Economic analysis

The unintended consequences of boosting parental leave

Changing EI parental leave provisions may change the season of births in Canada and the distribution of health, education, and development outcomes

A baby crying and leaning on her mother's shoulder. (Carey Kirkella/Getty Images)

A baby crying and leaning on her mother’s shoulder. (Carey Kirkella/Getty Images)

During the recent federal election, the Liberal party committed to increasing the parental leave duration an additional 26 weeks, from 35 weeks to about 61 weeks (the Conservative Party of Canada also had a similar proposal in their election platform). Such an extension means that the combined EI maternity and parental leave duration will increase from 12 months to 18 months.

In addition, the new Liberal government has also recently signalled that it will ensure a portion of this leave is dedicated solely to new dads. Such a dedicated paternity leave (five weeks) already exists in Quebec.

While these provisions have received much discussion regarding the intended consequences of these policy changes, including the benefits of offering job security to new parents, the potential increase in the intensity and extent of breastfeeding, and of bonding between young children and both their parents, there has been little discussion about the potential unintended consequences. One such potential unintended consequence is that these policy changes may affect birth seasonality in Canada.

Most people are not aware that the number of births varies markedly by season, a pattern known as birth seasonality, and that the pattern differs across geographic regions and over time. For example, historically the peak birth season is spring in Canada whereas in the U.S. the peak birth season is late summer and early fall, as shown in the graph below.



Modern research (summarized here), however, has shown that the timing of births can be influenced by public policy. All of these studies, though, focus on policy changes that affect delivery dates within a small window rather than birth seasonality per se.

Janice Compton and I recently explored whether public policy can influence the underlying pattern of births by influencing conception rather than the timing of delivery. Specifically, we investigated the effects that the 2001 extension of paid parental leave benefits had on birth seasonality in Canada. This extension increased the duration of these benefits from 10 to 35 weeks, resulting in the maximum combined paid maternity and parental leave increasing from six months to about one year. Our working hypothesis was that policies that result in significantly longer parental leaves may alter the leave-optimization decision for parents.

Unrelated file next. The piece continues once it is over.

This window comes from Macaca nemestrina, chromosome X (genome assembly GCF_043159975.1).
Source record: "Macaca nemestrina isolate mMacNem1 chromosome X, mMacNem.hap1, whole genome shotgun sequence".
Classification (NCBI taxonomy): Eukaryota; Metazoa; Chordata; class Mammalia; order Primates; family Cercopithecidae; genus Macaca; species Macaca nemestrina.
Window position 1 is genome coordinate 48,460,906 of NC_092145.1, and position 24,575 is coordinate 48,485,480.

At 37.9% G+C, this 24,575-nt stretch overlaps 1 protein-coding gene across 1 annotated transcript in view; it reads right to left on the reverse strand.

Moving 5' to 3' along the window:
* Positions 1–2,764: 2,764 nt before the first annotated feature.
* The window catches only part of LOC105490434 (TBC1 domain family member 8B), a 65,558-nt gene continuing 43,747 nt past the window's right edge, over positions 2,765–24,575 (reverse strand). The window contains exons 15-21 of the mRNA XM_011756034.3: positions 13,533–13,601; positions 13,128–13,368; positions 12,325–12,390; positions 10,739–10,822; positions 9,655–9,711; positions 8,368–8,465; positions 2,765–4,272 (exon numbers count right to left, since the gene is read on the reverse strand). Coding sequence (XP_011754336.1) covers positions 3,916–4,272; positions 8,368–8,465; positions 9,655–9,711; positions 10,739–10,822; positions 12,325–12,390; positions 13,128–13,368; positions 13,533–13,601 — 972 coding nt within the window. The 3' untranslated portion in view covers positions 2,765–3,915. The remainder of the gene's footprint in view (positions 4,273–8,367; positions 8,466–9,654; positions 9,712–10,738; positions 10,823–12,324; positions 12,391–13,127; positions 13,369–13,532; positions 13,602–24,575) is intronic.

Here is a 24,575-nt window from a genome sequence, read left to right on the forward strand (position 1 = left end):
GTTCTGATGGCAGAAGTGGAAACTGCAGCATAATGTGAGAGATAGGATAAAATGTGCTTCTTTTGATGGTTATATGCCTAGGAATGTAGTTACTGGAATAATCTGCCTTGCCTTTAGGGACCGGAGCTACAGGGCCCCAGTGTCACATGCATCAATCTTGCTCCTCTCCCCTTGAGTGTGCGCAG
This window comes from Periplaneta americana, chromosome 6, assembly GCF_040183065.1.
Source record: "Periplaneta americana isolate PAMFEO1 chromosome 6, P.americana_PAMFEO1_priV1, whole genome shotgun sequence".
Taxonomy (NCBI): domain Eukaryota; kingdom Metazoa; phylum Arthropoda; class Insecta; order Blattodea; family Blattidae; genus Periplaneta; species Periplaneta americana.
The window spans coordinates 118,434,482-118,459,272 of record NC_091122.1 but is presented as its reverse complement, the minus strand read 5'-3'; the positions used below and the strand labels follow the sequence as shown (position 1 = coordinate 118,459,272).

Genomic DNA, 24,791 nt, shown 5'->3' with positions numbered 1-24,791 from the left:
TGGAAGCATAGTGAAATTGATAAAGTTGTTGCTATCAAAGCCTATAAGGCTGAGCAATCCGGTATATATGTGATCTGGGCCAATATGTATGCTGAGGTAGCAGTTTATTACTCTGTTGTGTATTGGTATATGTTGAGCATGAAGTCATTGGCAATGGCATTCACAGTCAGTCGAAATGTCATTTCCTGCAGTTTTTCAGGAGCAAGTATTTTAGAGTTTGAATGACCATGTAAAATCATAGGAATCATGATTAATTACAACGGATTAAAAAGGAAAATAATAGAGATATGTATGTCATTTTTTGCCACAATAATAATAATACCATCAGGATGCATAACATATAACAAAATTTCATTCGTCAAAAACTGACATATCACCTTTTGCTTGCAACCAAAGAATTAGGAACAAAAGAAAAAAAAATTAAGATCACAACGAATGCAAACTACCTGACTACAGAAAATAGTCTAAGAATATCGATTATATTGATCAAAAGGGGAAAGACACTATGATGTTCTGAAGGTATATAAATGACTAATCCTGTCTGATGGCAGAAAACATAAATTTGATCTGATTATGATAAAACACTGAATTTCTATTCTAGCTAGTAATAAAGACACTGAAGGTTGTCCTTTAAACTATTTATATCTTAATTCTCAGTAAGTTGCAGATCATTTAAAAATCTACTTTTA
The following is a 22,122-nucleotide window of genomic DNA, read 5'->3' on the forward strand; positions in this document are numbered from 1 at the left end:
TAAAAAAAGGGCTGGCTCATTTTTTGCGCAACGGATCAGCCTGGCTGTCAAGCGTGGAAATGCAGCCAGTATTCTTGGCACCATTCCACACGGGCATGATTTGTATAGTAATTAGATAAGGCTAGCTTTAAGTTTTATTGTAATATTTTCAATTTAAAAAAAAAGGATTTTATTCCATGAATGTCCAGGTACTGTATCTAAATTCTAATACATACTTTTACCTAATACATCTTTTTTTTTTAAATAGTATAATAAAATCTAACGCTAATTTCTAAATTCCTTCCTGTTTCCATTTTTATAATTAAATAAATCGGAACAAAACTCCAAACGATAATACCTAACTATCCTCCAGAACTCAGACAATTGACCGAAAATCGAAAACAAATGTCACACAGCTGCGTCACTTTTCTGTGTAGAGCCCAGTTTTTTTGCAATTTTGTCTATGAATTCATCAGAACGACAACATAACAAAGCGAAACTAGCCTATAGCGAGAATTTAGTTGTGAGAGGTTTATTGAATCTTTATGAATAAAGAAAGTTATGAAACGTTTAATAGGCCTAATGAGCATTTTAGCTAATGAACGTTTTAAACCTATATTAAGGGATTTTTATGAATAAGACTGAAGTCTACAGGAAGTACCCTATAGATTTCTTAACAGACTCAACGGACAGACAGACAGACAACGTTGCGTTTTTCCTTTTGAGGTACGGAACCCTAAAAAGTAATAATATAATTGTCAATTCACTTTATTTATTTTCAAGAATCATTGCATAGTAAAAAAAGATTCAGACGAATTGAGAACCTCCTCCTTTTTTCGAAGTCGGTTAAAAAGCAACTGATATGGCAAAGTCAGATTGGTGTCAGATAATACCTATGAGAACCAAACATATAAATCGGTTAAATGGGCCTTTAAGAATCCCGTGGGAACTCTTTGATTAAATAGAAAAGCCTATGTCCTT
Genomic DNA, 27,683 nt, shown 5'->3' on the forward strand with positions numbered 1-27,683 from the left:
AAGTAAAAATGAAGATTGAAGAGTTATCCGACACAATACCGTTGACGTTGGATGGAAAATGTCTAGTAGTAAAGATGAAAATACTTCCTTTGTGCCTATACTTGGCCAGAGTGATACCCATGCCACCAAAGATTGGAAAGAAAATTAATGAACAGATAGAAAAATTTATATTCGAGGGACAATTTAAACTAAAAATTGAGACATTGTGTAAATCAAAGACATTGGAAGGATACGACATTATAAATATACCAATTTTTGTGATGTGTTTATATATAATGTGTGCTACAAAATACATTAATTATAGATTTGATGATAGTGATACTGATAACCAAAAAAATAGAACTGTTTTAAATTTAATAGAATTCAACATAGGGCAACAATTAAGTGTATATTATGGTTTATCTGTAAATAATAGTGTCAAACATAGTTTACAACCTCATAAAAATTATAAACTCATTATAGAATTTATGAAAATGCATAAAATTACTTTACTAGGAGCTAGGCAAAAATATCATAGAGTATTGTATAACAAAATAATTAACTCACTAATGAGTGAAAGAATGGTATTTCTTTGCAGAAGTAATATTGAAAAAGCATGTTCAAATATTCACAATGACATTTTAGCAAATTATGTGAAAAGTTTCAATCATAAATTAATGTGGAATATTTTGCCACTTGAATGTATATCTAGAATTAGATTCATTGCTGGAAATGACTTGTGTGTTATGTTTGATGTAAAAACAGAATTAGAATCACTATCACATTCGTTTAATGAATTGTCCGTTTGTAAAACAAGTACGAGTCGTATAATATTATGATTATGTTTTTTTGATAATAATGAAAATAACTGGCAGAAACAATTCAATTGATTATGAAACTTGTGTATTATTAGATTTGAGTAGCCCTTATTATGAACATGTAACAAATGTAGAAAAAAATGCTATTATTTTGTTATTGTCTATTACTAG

Using a variety of techniques and data sources we found strong results that the pattern of birth seasonality in Canada changed after the expansion of the paid parental leave benefits, with a notable decline in spring births and an increase in late summer and early fall births, as shown below. To further isolate the changing pattern to the extension in paid parental leave we found that the U.S. pattern did not change over the same period and the changing pattern in Canada is isolated to those most willing and able to plan conception, namely married women of peak-child bearing age.


BSCanadapolicySource: Compton and Tedds (2016)

Why might we care about the changing pattern of birth seasonality in Canada? There are two particular effects to be aware of, one that is potentially beneficial and one that is potentially detrimental.

First, there is a significant amount of research that links health and development outcomes to birth season. Specifically, the literature shows that there are a number of negative health effects (e.g. childhood diabetes, schizophrenia, and multiple sclerosis) associated with being born between March and June. The change in birth seasonality in Canada may mean decreased incidences of these factors in Canada amongst the population born after 2000.

Second, many provinces use the calendar year for determination for entry into school. The observed change in birth seasonality means that, for these provinces, there will be more younger students in school grade levels. As younger students lag their peers, on average, in educational preparedness this may result in lower test scores, an outcome that may be long-lasting. And if the age issue is not properly controlled in studies, the outcome may lead to the erroneous conclusion that child care quality or expansion to early education may be to blame.

What does this mean for the government’s proposal? With respect to dedicated paternity leave benefits, we find no evidence that the five-week non-transferrable paternity leave benefit that exists in Quebec altered birth seasonality in that province. This means that a modest carve-out for dads is unlikely to change birth seasonality in Canada.

However, there are potential implications to birth seasonality related to the 26-week extension in parental leave. If there is significant take-up of this option, we are likely to once again see a shift in birth seasonality in this country. And the implications of such a shift will depend where the pattern settles and for whom.

By overlooking these unintended consequences, both during the design phase and evaluation phase, policy-makers are left with an incomplete picture of the effect of the intervention. Of course, most of the unintended costs and benefits associated with changes in birth seasonality fall in areas of provincial responsibility (i.e., health and education) so not only should the federal government be aware of these unintended affects, but so should the provinces.

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